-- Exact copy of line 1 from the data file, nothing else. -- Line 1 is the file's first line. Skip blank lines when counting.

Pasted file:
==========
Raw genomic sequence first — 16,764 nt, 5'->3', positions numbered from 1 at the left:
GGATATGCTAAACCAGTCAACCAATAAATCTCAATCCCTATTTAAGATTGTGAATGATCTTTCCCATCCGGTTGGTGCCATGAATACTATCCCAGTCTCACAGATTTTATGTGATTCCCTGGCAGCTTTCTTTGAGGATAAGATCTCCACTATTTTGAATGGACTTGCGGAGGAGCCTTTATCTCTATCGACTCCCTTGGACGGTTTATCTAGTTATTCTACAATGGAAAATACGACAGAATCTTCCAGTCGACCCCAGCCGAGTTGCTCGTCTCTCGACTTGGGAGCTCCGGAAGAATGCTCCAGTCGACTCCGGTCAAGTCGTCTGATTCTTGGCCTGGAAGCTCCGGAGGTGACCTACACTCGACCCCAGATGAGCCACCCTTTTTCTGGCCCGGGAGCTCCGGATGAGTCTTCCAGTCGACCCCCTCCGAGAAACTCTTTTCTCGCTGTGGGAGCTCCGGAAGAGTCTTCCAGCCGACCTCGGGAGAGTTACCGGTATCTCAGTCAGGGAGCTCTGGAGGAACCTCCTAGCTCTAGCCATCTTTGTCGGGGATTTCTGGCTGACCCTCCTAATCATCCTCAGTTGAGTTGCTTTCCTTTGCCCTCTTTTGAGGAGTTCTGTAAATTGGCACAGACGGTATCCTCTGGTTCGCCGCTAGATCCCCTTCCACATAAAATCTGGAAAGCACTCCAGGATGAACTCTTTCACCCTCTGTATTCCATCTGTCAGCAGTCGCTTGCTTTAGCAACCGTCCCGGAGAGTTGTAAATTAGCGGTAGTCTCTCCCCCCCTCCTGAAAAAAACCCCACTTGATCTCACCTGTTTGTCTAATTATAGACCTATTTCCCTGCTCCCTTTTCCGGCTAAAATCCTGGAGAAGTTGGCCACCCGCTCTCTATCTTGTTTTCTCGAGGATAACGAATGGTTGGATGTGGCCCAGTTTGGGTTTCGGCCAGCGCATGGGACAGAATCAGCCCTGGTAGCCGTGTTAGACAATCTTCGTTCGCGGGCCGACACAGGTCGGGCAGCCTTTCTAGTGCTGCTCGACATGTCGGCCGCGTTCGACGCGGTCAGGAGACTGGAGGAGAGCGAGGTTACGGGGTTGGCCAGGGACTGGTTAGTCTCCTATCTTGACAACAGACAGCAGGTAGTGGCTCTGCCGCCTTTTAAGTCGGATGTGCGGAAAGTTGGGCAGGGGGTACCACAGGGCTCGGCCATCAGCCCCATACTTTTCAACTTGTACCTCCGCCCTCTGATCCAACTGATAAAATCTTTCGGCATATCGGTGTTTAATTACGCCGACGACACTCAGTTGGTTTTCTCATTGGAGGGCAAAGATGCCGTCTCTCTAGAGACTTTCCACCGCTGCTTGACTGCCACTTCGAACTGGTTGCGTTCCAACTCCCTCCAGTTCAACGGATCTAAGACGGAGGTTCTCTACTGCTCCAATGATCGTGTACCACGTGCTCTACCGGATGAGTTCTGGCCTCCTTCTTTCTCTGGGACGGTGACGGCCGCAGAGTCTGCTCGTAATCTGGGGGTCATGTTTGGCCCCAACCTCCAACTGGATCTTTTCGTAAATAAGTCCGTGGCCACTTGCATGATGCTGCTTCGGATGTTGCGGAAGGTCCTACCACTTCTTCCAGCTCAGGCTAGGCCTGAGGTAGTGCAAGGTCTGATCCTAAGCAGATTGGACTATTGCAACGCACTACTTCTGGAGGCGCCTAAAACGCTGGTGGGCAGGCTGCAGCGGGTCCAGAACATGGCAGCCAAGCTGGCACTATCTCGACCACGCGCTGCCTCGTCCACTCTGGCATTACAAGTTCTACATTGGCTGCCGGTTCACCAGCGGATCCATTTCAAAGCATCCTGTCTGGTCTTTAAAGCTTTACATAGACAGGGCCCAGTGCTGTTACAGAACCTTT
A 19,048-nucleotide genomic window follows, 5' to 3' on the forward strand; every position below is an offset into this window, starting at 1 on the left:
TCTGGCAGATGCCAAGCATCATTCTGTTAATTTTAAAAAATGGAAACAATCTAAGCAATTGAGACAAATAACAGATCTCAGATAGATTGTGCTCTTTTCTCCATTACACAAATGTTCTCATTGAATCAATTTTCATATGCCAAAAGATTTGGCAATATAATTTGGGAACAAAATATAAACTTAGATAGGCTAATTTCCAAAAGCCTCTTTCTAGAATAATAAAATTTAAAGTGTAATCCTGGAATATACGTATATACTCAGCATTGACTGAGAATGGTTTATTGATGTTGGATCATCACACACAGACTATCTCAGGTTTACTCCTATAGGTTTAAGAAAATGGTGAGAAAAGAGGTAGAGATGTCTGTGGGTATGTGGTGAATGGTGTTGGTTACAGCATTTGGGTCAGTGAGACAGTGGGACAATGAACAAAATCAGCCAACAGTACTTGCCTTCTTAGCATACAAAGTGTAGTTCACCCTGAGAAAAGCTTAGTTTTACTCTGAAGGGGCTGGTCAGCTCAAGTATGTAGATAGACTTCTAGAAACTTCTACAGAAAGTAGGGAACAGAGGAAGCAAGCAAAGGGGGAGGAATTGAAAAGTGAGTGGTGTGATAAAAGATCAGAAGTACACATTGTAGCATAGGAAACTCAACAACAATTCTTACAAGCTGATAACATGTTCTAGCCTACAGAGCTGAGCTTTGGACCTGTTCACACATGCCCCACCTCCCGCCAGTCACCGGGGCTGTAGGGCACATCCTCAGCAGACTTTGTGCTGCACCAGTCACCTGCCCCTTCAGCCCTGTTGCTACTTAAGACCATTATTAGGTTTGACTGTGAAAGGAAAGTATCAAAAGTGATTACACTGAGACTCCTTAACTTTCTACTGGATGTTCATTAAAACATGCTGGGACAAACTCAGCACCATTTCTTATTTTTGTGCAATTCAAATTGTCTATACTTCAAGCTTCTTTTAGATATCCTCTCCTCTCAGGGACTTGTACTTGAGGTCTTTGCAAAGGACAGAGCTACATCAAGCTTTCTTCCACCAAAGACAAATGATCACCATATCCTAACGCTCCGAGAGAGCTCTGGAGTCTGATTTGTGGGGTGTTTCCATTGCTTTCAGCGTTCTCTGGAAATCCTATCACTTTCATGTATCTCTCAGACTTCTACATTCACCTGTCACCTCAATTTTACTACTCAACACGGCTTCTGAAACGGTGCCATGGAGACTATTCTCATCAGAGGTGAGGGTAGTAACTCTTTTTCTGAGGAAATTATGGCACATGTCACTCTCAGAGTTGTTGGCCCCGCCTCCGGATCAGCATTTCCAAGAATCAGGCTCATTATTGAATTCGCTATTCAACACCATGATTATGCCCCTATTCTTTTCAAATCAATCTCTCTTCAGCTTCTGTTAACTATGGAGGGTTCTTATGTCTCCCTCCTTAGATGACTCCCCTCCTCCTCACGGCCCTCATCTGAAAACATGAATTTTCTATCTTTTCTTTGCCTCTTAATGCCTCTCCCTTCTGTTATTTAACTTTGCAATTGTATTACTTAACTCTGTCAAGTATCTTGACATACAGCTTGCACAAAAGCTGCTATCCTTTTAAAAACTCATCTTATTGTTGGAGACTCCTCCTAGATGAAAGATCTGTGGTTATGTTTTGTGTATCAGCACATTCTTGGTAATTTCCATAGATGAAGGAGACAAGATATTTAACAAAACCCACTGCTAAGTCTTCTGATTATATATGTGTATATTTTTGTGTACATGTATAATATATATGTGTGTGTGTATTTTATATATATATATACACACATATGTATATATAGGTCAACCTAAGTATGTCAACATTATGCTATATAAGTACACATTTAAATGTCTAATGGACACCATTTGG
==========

Raw genomic sequence first — 16,764 nt, 5'->3', positions numbered from 1 at the left: